We find ourselves in unprecedented times – ones full of uncertainty, anxiety, and confusion. It feels like the ground shifts between our feet every day.

But as we’ve seen in the last week, the Tennessee volunteer spirit is alive and well in our communities. Neighbor helping neighbor. Friends reaching out to check on each other. Nurses, doctors, teachers, truck drivers, grocery store workers, and thousands of volunteers all responding to the call for help and rising up to serve together.

In times of crisis, we choose community.

The next few weeks will be unlike anything we’ve seen in our recent history. I want to offer just a few pieces of help.

If you can, stay home. You’re safer, we’re safer, and the community is safer with everyone at home. This is how we flatten the curve of the virus and give our healthcare professionals the time they need.

Spread truth and compassion – not fear and misinformation. With any crisis, you’ll see rumors abound that have no basis in fact. Trust the experts and double check everything before you share it with others.

Lastly – please check in on your friends, family, neighbors, and coworkers. Set up calls to touch base, online video chats to see each other, or even just write them a note and drop it in the mail.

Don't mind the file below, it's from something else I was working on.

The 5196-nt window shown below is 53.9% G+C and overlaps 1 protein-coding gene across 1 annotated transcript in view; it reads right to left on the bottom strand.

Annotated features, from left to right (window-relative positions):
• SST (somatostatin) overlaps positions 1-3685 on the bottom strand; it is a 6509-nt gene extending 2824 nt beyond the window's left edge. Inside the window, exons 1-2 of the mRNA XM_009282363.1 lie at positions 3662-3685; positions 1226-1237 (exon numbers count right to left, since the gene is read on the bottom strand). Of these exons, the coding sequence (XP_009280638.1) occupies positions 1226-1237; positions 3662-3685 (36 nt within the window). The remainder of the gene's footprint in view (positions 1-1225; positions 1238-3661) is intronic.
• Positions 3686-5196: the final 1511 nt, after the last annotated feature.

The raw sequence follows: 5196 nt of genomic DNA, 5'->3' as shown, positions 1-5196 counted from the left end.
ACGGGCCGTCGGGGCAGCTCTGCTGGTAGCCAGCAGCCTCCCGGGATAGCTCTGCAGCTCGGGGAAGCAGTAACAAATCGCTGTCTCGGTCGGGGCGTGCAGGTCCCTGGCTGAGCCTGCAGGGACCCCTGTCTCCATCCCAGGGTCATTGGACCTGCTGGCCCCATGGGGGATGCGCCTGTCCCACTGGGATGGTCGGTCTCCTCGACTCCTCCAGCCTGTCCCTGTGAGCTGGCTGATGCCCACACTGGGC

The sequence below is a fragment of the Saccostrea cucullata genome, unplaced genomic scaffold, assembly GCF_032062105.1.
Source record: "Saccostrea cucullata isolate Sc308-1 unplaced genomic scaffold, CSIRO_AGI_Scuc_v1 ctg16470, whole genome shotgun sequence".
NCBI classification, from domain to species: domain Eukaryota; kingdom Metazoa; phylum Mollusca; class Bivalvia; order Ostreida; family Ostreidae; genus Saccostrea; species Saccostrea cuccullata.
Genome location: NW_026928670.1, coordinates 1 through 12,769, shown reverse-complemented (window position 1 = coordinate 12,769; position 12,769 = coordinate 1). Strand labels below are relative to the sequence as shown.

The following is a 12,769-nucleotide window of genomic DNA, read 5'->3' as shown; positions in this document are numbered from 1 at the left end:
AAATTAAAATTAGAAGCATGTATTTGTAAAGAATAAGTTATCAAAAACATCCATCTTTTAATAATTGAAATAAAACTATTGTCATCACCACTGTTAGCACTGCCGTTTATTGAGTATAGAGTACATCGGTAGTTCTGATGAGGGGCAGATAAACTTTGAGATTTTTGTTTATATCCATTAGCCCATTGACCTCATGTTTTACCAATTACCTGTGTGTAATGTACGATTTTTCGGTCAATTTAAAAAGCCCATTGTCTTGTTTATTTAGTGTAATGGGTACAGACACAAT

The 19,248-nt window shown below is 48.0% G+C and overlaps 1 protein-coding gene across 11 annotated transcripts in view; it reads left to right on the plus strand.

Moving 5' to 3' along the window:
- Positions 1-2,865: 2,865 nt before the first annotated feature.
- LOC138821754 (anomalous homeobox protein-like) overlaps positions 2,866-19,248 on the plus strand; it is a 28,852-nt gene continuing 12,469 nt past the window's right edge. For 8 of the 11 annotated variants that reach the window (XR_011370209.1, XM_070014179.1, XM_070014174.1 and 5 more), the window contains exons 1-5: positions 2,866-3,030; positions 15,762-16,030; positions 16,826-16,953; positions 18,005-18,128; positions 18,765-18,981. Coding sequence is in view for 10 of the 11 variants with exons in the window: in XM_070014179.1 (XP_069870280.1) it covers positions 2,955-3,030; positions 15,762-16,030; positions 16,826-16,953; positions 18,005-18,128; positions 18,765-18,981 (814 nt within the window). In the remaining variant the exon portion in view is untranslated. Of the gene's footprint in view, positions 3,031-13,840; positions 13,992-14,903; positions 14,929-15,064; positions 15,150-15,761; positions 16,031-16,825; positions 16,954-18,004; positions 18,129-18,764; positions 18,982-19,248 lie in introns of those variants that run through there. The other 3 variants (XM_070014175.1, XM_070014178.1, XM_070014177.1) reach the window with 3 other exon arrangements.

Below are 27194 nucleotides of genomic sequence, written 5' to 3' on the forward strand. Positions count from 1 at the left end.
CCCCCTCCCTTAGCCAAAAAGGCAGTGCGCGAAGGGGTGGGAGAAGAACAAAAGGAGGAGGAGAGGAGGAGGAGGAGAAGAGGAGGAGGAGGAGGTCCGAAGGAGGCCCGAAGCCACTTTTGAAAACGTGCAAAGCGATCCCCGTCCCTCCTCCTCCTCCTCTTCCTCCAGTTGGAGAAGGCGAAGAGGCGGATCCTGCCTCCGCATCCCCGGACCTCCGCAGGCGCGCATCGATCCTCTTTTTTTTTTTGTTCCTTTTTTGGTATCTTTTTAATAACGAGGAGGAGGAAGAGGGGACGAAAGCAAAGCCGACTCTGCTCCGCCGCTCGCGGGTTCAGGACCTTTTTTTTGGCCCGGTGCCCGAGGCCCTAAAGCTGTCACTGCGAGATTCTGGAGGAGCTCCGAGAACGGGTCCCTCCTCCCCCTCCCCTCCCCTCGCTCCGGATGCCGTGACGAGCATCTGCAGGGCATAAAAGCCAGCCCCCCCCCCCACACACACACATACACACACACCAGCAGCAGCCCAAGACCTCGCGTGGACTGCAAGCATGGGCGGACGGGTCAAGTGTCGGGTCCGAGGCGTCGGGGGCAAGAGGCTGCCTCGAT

Remember – we’re all in this together. Let’s look out for each other. That’s what communities like ours do best.


Checking In

It’s been a wild few days. School closings. Limited access to public buildings. Even going to the grocery store can seem frightening.

I wanted to take a minute and just check in with everyone. How are you doing? Can I help with anything?

Drop me an email – – and let me know if I can help out with anything.

Remember – we’re all in this together.



As the number of confirmed coronavirus (COVID-19) diagnoses continues to rise, I wanted to lay out how this affects our community and what you can be doing.

This is not the typical seasonal flu. With an estimated 3.5% mortality and a vaccine months away at best, this virus is not one we need to take lightly or minimize. For now, we can’t beat this virus through a vaccine or other medicine. But we can beat it through our collective actions.

That’s where you can help. It’s called flattening the curve.

Take precautions such as washing your hands, minimizing travel, and keeping social interactions to a minimum. Put off any non-essential travel. Check in on your neighbors. Contact our state reps and urge them to take the right precautions now rather than delaying.

After you read this update, look through this trusted source – It’ll give you more background on the virus along with more actions you can take to help flatten the curve.

In short – be informed and helpful to those around you. The next few months will be hard, especially for the most high-risk people in our community.

We’re in this together. Let’s look out for each other. Let’s be good to one another. It’s what Tennesseans do best.